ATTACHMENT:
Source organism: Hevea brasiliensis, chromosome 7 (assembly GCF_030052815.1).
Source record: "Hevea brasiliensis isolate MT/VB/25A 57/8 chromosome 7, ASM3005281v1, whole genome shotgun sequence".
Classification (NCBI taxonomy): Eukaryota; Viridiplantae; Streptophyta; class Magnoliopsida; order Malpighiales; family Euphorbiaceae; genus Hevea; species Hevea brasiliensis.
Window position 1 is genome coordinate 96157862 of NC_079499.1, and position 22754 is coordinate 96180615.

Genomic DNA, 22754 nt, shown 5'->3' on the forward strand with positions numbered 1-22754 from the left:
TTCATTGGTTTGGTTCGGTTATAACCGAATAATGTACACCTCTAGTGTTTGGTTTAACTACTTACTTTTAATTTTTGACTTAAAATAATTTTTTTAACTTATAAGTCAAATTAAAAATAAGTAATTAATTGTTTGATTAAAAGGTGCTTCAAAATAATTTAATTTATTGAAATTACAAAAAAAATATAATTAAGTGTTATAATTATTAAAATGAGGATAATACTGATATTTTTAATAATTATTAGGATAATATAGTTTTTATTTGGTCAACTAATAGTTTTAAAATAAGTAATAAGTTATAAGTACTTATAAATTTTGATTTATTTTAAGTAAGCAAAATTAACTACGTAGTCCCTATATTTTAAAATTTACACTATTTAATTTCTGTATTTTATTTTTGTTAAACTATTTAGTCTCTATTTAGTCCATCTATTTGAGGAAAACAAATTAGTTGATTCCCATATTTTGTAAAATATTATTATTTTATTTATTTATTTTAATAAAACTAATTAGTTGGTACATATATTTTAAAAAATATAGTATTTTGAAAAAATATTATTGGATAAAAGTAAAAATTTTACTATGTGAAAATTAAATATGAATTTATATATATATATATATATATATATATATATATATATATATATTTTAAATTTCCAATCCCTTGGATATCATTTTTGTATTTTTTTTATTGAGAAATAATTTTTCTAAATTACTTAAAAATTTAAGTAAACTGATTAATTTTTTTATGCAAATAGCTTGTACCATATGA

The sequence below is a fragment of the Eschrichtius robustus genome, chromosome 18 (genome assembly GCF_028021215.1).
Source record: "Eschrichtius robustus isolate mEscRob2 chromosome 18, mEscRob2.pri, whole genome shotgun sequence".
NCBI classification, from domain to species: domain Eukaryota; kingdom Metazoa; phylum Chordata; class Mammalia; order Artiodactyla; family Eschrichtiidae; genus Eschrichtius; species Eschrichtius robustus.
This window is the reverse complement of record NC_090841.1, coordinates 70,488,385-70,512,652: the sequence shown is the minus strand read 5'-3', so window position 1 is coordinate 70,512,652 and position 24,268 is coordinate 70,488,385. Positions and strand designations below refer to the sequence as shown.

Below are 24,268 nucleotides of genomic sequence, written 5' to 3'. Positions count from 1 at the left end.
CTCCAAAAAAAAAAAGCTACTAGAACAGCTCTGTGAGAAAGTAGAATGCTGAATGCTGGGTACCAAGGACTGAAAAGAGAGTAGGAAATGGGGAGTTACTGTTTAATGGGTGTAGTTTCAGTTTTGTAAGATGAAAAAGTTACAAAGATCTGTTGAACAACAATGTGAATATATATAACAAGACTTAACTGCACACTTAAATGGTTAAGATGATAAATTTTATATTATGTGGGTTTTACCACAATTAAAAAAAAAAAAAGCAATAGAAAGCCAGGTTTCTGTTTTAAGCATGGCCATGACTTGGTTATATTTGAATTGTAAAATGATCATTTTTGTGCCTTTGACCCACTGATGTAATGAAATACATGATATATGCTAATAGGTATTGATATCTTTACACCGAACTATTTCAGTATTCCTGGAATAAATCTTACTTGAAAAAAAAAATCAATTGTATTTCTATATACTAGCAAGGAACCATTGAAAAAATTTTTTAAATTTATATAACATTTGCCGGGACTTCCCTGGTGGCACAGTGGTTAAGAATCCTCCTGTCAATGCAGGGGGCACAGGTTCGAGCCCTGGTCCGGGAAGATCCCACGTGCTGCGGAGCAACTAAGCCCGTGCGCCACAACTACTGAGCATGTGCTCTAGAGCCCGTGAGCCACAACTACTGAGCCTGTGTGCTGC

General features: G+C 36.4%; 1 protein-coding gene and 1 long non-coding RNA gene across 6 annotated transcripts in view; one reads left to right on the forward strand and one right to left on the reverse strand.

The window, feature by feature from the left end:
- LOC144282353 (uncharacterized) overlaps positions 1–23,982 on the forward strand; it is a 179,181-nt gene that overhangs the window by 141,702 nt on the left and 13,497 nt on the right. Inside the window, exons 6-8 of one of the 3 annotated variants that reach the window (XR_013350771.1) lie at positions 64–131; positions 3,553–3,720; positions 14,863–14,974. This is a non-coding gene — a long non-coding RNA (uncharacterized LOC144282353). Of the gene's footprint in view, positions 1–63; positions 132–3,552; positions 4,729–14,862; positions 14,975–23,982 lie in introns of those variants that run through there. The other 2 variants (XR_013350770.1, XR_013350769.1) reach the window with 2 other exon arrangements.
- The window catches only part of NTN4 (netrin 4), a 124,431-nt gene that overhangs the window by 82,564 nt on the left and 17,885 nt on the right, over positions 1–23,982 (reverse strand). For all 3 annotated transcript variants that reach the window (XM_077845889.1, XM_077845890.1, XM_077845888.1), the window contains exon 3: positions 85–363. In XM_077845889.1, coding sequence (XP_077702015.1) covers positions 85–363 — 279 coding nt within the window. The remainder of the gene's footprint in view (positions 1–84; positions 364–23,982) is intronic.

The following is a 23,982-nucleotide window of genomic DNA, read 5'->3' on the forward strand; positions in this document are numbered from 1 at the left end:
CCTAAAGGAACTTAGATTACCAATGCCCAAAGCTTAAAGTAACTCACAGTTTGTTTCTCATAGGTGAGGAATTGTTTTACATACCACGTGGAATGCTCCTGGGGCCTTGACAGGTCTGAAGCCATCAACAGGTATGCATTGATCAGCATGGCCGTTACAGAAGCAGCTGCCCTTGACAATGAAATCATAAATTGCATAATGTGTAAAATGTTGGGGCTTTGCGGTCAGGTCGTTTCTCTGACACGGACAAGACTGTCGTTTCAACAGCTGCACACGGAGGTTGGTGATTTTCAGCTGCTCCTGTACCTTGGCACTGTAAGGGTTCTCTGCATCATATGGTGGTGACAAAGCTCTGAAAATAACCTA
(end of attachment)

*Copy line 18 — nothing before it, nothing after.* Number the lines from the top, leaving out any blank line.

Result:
CCTAAAGGAACTTAGATTACCAATGCCCAAAGCTTAAAGTAACTCACAGTTTGTTTCTCATAGGTGAGGAATTGTTTTACATACCACGTGGAATGCTCCTGGGGCCTTGACAGGTCTGAAGCCATCAACAGGTATGCATTGATCAGCATGGCCGTTACAGAAGCAGCTGCCCTTGACAATGAAATCATAAATTGCATAATGTGTAAAATGTTGGGGCTTTGCGGTCAGGTCGTTTCTCTGACACGGACAAGACTGTCGTTTCAACAGCTGCACACGGAGGTTGGTGATTTTCAGCTGCTCCTGTACCTTGGCACTGTAAGGGTTCTCTGCATCATATGGTGGTGACAAAGCTCTGAAAATAACCTA